Pregnancy is an exciting and terrifying time, especially for first-time parents. Questions come up often, starting in the first few weeks of pregnancy. 

Signs of Pregnancy

The signs and symptoms of pregnancy vary from pregnancy to pregnancy and woman to woman. Although some women may notice changes as early as the first week, others may need to wait until a missing period. Some typical early pregnancy symptoms include lack of period or spotted bleeding, sensitive and painful breasts, nausea, vomiting, frequency of urination, and fatigue. Taking a pregnancy test or contacting your healthcare practitioner are the two best ways to determine if you are pregnant. 

Duration of Pregnancy

The gestation period for a human is 40 weeks or 38 weeks from conception. Count 280 days, or 40 weeks, or from the first day of your last period. This is the most accurate approach to determining your due date. Keep in mind that due dates are educated guesses, not certainties. Some babies arrive prematurely, and some post-due date. At your first prenatal care appointment, your doctor will have a clearer sense of your due date. Online due date calculators are free and easily accessible.

Foods to Avoid

Generally speaking, it’s okay to eat most meals while pregnant. To safeguard your baby’s health, there are several things you should either use cautiously or avoid, such as products created from raw milk, soft cheeses, unpasteurized cream, and milk from goats or sheep. Be cautious if eating cold-cured meats like prosciutto, chorizo, salami, and pepperoni. Avoid undercooked or raw meat, liver products, paté, raw or partially cooked eggs, sushi, smoked fish, and shellfish. Limit caffeine intake to less than 200mg. Avoiding alcohol is one of the most important rules to remember.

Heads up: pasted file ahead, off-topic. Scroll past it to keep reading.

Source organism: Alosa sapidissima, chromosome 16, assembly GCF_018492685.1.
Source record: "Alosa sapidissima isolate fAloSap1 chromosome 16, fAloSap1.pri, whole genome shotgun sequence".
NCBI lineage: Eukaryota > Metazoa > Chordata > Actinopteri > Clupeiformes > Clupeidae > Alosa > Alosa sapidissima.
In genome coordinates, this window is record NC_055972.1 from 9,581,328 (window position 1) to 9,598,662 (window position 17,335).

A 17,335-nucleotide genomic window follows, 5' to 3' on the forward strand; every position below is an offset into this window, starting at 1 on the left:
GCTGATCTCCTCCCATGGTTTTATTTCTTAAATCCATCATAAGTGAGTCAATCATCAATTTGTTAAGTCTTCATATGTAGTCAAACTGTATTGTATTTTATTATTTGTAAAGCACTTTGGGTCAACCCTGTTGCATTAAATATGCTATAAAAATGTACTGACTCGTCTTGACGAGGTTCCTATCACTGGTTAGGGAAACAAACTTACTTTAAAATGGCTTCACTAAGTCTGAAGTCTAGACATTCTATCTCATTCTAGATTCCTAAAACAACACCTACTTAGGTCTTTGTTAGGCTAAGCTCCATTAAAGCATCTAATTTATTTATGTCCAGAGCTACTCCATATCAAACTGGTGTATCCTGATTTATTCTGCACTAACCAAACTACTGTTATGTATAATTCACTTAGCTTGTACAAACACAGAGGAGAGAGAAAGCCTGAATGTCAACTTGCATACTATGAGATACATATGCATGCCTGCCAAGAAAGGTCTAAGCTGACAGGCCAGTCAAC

Exercise During Pregnancy

Moderate exercise during pregnancy has been repeatedly shown to be safe and beneficial. Combining cardiovascular and strength training and yoga is the best combination. Additionally, pregnant women who exercise are less likely to experience complications such as gestational diabetes, high blood pressure, and preeclampsia. Various cardio, mobility, and strength exercises can be continued throughout a pregnancy’s duration and will assist in preparing your body for birth. The key here is to listen to your body. You might find your body is more tired in the third trimester, bringing many physical challenges, including pelvic pain, back pain, and more. This tiredness is normal, and finding a routine that works for you is essential. At any point, if you feel pain or discomfort, stop exercising and contact your doctor for medical advice.